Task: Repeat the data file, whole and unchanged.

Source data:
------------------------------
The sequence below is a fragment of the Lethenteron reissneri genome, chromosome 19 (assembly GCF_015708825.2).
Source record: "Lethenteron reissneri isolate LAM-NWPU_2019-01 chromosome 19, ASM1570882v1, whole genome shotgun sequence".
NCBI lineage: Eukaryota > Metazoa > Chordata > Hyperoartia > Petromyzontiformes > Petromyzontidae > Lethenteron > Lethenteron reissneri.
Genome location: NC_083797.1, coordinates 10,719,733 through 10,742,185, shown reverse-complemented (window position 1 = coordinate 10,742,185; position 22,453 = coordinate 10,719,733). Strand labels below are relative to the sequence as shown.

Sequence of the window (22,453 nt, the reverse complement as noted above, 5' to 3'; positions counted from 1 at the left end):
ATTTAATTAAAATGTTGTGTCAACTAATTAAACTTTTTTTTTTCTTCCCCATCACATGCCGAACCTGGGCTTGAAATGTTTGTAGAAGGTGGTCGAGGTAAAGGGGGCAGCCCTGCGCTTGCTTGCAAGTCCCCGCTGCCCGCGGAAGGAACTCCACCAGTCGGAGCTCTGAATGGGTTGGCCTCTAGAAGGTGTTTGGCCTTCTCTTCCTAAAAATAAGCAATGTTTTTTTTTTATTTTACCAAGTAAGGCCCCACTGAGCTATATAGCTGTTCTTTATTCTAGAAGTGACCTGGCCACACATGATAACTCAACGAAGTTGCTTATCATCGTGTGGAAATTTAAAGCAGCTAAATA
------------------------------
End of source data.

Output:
The sequence below is a fragment of the Lethenteron reissneri genome, chromosome 19 (assembly GCF_015708825.2).
Source record: "Lethenteron reissneri isolate LAM-NWPU_2019-01 chromosome 19, ASM1570882v1, whole genome shotgun sequence".
NCBI lineage: Eukaryota > Metazoa > Chordata > Hyperoartia > Petromyzontiformes > Petromyzontidae > Lethenteron > Lethenteron reissneri.
Genome location: NC_083797.1, coordinates 10,719,733 through 10,742,185, shown reverse-complemented (window position 1 = coordinate 10,742,185; position 22,453 = coordinate 10,719,733). Strand labels below are relative to the sequence as shown.

Sequence of the window (22,453 nt, the reverse complement as noted above, 5' to 3'; positions counted from 1 at the left end):
ATTTAATTAAAATGTTGTGTCAACTAATTAAACTTTTTTTTTTCTTCCCCATCACATGCCGAACCTGGGCTTGAAATGTTTGTAGAAGGTGGTCGAGGTAAAGGGGGCAGCCCTGCGCTTGCTTGCAAGTCCCCGCTGCCCGCGGAAGGAACTCCACCAGTCGGAGCTCTGAATGGGTTGGCCTCTAGAAGGTGTTTGGCCTTCTCTTCCTAAAAATAAGCAATGTTTTTTTTTTATTTTACCAAGTAAGGCCCCACTGAGCTATATAGCTGTTCTTTATTCTAGAAGTGACCTGGCCACACATGATAACTCAACGAAGTTGCTTATCATCGTGTGGAAATTTAAAGCAGCTAAATA